Hope this helps some!

Jacqueline Seewald said...

Hi, Joyce,

The Harlequin authors were told to use different names at one time especially if
they didn't have "romantic" sounding names.
You're right about that. I think the tradition
carried in romance publication for many years.

Jacqueline Seewald said...

Susan,

Thanks for the positive feedback! I do associate your mystery novels with North Carolina. And I think it's great that your settings are so vivid. Definitely a good "brand."

Jacqueline Seewald said...

Hi, Suzanne,

We always needs first-rate children's writers.
When I taught as an educational media specialist at the elementary level, I saw how much the children loved books at that age.
It really makes you want to write for them.
And we always need writing coaches!

Jacqueline Seewald said...

Pauline,

Thanks for your in depth discussion. I appreciate the feedback. And you have given me much to chew over. I will have to somehow make it clear to readers that my adult romances are just that while my YA fiction is suitable for readers anywhere from 11 to 16 on average.

Books Dudes Will Read said...

Cross-over appeal is becoming increasingly desirable in publishing. Some adult authors like Grisham & Patterson have successful novels in YA, so I don't think branding needs to be exclusive to age group, really. For those particular writers, content is what brands them. Even genre needn't be so limiting. I think of MT Anderson & his books that span some 300 years. In his case, his brand, I'd say, is his voice. Literate narrators that are always questioning. My examples are largely YA because that's my intended audience, but I think the same could be said of other age groups, within reason. Unless your material got too edgy, MGs might read YAs; YAs might read adult fic (like Piccoult). Adults might read YA. People who usually only read historical romance might enjoy a well-written sci-fi (though that's a bit of a stretch). I think a lot depends on the writer's voice. If a reader loved you in one book, I wouldn't assume they wouldn't love you when you stretch your literary legs elsewhere.

Leslie Wheeler said...

Your raise an interesting question, Jacqueline.
Confess that after reading your post and those of others, I'm still on the fence about branding. I do admire you for being a maverick and writing different kinds of books. I had a very good writing teacher once who did this: his books were all over the map from memoir to sci-fi, to historical, he just kept re-inventing himself. Seem to remember he said something about how it was difficult to stay with an agent because of this. I haven't ventured as far afield myself, though I did spend years writing non-fiction. With my fiction, it's been mysteries, mystery short stories, and now I have a romantic suspense I'm marketing, and have wondered if I shouldn't write under a pseudonym for that, but haven't done anything about it. Also, my latest short story has a strong paranormal element, which is new for me and which I'm thinking of continuing. So there I am--still undecided about branding, but interested in the discussion.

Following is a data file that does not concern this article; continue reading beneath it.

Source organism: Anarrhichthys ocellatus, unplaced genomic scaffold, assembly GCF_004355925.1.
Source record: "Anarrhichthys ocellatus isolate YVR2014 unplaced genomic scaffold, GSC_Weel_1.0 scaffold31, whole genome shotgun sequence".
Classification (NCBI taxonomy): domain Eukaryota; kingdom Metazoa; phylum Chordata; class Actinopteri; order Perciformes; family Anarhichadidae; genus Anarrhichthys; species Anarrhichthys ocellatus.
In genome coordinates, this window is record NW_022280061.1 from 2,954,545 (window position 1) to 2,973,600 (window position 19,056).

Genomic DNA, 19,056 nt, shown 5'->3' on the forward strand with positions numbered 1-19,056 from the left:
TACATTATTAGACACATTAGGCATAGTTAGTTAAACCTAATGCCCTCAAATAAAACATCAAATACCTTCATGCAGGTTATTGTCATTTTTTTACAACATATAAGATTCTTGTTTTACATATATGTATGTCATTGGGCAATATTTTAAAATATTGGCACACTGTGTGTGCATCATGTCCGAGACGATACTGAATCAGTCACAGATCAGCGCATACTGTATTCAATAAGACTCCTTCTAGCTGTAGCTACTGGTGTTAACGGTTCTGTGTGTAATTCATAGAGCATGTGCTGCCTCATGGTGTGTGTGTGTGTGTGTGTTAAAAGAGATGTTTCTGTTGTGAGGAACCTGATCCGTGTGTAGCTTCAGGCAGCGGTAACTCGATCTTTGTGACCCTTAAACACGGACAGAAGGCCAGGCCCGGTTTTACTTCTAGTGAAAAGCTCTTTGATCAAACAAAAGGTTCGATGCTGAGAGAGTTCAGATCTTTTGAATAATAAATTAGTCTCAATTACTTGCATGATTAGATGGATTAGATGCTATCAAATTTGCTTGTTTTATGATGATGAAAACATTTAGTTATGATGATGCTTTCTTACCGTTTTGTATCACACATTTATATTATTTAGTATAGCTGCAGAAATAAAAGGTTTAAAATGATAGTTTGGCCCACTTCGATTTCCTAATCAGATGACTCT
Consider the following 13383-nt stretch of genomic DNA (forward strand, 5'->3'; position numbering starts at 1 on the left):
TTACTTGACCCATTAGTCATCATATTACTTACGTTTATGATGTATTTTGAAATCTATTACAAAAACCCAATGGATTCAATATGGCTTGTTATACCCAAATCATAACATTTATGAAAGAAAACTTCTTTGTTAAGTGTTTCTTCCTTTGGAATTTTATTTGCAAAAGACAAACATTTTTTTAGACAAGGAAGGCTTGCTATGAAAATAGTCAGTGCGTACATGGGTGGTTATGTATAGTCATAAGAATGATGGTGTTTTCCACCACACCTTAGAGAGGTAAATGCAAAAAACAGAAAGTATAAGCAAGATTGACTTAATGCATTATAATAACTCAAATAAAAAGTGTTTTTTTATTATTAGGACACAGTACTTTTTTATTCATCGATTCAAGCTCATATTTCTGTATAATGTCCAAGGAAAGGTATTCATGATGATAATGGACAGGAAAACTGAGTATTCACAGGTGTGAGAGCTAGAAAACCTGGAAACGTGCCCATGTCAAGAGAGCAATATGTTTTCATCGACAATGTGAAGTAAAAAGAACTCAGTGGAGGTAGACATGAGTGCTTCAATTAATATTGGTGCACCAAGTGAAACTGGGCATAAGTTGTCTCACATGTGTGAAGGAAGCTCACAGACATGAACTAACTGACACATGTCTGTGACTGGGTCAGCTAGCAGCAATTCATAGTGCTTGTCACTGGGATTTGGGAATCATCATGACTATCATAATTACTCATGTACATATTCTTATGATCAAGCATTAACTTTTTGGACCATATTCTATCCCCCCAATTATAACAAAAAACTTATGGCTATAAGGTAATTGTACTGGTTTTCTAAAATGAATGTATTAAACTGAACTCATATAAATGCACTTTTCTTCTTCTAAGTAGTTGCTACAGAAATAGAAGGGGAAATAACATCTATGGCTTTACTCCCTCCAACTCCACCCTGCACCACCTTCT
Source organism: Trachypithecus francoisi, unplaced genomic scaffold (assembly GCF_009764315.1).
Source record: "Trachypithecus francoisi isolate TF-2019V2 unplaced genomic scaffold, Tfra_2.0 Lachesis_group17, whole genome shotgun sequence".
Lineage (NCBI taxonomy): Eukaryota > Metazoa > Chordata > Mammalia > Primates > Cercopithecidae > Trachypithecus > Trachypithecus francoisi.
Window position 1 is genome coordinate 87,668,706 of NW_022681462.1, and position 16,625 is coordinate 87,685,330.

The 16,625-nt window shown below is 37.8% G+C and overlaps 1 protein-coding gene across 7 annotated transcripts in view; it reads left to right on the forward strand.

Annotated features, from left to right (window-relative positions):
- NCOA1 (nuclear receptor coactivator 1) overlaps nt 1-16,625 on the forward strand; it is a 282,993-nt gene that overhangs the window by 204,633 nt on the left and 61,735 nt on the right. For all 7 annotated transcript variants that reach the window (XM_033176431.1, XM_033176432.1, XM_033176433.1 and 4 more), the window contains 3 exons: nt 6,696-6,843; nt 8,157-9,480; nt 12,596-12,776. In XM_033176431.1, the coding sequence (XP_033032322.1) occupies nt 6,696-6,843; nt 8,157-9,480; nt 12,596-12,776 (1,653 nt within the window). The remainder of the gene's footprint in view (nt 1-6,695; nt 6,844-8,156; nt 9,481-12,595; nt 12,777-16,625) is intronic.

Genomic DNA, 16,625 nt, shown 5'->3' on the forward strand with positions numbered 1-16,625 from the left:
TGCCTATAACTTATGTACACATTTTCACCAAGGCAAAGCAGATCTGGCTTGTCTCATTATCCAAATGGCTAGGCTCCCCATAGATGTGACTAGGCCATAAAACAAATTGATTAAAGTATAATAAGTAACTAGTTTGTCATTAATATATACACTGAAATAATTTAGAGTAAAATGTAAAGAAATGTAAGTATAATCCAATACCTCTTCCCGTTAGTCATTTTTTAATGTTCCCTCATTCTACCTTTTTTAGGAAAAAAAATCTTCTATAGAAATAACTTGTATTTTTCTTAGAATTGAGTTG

Jacqueline Seewald said...

Book Dudes,

I was really impressed with your knowledge and appreciate the good advice. I went to your site and hope you continue with your book reviews.

Jacqueline Seewald said...

Leslie,

It's funny you should talk about people who constantly reinvent themselves. I guess to some extent I do that as a writer. In my mysteries published by Five Star, THE INFERNO COLLECTION and THE DROWNING POOL, my heroine sleuth does keep reinventing herself. She does it again in the third novel in this series THE TRUTH SLEUTH which won't be published until May. I want her to grow and change just like a real person--or a writer.

Jacqueline Seewald said...

I'll end this discussion of branding by saying that I totally appreciate and value the comments left here by my fellow writers. Thank you one and all!

Becky Gregory said...

I am the business mgr/publicist for my author/husband, Peter H. Gregory. He writes books on data security...23 of them to date.

I bought a copy of Branding for Dummies. I highly recommend it because it answers a lot of questions about branding whether it be business, personal, or personality (and there is a difference).

I am seeing a common trait amongst fiction writers; they are very creative people so the temptation to reinvent themselves would be a struggle but my advice is, don't do it.

For simple starters, create a personal logo, have a professional picture taken, and use these EVERYWHERE that your name appears and do it consistently because you want to be remembered.

Patricia Stoltey said...

I'm struggling with this same question since the novel I'm trying to place now is completely different from the amateur sleuth mysteries published earlier. I'm hoping to find an agent who will help me make good decisions.